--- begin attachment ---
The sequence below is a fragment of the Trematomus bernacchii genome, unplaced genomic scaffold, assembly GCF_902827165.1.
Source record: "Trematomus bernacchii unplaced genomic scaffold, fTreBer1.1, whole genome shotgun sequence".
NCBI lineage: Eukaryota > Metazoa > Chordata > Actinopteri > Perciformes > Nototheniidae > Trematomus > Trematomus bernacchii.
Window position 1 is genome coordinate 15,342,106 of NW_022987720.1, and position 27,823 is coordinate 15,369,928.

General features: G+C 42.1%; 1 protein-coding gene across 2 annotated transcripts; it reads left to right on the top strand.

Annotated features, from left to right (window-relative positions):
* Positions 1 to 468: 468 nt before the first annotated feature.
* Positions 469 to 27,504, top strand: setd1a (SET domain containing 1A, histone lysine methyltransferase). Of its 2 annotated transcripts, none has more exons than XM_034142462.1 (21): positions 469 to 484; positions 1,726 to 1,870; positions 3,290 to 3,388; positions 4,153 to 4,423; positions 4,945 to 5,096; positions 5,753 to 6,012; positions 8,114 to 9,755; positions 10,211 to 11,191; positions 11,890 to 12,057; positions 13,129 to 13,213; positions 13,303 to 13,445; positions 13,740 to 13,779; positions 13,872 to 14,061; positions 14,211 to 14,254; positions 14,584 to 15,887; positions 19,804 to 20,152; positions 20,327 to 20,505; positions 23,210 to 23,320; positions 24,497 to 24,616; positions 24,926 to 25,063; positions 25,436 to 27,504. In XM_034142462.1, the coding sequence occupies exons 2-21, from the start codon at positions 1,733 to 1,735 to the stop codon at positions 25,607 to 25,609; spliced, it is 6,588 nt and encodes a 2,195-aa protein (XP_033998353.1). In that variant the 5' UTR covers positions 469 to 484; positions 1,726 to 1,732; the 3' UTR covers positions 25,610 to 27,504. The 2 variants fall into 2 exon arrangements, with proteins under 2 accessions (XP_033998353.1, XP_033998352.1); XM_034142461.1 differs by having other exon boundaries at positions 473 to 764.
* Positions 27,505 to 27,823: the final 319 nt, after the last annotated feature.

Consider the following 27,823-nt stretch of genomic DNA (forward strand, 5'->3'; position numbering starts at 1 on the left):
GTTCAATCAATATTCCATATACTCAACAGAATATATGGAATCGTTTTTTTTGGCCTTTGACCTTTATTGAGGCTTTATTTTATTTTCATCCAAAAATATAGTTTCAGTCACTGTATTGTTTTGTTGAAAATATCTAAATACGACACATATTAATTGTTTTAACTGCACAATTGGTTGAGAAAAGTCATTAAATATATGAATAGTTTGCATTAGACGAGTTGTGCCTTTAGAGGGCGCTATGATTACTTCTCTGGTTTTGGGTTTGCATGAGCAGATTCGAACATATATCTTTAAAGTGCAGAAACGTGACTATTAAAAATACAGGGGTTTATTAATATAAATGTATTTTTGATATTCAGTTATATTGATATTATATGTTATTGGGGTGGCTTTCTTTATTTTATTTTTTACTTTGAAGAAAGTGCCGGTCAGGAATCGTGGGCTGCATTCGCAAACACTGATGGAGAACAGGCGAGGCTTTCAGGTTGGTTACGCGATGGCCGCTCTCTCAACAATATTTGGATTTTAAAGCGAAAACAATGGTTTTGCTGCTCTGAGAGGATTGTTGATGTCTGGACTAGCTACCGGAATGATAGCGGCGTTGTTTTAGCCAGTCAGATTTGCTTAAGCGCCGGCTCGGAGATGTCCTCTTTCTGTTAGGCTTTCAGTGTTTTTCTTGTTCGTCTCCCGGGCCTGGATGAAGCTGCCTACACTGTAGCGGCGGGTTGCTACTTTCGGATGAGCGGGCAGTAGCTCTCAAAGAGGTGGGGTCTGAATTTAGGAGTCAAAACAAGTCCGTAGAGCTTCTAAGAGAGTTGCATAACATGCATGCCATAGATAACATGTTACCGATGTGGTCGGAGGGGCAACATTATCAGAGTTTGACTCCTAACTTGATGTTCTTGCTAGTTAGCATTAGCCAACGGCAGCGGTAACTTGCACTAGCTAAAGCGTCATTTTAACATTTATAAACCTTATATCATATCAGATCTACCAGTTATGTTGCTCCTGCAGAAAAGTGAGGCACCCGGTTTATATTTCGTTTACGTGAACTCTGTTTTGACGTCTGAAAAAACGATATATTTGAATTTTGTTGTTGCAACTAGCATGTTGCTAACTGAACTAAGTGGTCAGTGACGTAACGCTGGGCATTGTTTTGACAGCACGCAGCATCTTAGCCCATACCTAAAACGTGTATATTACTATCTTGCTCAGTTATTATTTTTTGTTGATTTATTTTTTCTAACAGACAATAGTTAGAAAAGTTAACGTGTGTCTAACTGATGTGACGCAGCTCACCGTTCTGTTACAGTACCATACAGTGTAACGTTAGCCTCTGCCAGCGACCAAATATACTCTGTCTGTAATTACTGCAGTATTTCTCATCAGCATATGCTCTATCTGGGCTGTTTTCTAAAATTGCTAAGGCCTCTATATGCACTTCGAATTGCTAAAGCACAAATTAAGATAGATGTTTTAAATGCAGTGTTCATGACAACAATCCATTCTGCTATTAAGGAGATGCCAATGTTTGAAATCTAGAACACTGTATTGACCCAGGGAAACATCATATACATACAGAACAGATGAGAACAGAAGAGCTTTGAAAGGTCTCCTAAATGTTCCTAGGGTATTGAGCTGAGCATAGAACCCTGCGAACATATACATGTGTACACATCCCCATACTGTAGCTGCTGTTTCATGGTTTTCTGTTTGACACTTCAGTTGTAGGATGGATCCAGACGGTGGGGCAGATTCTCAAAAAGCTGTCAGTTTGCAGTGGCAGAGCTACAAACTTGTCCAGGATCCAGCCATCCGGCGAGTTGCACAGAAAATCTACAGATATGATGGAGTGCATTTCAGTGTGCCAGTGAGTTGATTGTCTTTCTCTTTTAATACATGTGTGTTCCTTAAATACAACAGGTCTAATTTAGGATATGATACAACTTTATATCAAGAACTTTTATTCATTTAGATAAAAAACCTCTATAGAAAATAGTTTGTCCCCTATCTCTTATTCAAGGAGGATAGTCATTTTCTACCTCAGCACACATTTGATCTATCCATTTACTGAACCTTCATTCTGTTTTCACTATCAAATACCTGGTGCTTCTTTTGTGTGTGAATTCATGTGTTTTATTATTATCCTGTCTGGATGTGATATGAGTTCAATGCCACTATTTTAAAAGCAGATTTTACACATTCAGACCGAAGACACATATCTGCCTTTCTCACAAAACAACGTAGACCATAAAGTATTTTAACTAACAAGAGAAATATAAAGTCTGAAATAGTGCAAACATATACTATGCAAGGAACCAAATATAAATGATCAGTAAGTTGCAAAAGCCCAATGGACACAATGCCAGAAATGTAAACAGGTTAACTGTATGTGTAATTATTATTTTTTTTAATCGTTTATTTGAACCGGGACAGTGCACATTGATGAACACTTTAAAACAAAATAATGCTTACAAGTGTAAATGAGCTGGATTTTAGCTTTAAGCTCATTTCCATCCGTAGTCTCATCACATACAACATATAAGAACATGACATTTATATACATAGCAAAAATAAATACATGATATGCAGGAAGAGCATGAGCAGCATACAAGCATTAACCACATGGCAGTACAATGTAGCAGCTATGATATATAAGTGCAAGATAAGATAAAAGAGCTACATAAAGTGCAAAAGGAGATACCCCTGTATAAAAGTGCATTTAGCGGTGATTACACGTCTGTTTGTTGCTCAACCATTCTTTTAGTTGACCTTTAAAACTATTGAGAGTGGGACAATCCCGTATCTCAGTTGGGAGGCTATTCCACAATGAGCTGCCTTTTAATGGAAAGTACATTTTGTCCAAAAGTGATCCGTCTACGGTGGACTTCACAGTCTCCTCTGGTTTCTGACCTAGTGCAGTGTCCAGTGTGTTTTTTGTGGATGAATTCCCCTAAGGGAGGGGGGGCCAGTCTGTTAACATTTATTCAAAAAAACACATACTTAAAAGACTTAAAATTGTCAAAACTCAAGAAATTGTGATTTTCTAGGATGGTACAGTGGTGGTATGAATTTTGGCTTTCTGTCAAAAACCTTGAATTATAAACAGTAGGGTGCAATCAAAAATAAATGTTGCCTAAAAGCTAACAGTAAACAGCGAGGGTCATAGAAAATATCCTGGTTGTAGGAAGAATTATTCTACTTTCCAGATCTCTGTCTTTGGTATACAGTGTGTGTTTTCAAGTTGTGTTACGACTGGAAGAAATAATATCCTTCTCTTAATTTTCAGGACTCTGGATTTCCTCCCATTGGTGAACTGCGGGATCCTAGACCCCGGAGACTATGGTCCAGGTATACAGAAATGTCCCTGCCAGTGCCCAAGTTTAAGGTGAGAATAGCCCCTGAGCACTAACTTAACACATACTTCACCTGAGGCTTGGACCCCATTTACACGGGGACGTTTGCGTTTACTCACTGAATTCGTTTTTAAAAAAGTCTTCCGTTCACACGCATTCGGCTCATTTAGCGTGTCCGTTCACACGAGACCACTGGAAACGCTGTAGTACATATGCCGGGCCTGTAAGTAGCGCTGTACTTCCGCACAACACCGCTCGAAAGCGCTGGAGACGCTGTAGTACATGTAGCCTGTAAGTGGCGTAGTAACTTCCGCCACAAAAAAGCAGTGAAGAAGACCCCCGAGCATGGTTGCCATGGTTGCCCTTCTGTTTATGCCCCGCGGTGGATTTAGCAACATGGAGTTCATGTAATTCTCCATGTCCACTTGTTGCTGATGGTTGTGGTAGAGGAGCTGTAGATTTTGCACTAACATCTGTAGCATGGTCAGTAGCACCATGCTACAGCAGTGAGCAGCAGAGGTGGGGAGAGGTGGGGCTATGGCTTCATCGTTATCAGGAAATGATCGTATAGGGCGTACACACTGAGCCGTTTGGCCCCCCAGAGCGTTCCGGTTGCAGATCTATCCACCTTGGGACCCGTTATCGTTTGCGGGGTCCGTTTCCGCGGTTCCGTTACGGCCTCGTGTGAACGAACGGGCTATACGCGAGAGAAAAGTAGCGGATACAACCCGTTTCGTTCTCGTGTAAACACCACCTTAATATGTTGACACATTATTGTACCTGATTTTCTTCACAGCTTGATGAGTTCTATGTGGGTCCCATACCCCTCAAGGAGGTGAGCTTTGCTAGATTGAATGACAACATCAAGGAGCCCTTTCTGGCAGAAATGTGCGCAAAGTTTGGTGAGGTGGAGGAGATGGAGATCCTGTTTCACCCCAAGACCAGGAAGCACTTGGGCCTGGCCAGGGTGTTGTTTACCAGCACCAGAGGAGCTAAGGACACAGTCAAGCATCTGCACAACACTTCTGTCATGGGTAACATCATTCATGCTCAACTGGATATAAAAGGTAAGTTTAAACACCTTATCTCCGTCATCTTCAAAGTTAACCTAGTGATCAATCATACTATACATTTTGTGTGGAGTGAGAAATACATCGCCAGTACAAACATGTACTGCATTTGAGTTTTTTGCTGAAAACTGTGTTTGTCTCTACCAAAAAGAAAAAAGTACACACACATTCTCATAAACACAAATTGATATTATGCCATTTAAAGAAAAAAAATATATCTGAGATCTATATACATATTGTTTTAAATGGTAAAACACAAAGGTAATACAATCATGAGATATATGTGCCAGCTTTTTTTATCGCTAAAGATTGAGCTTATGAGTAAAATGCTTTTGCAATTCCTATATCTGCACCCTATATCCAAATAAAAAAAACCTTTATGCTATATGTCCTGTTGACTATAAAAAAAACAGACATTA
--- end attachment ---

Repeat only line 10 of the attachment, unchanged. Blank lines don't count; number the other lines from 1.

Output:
Consider the following 27,823-nt stretch of genomic DNA (forward strand, 5'->3'; position numbering starts at 1 on the left):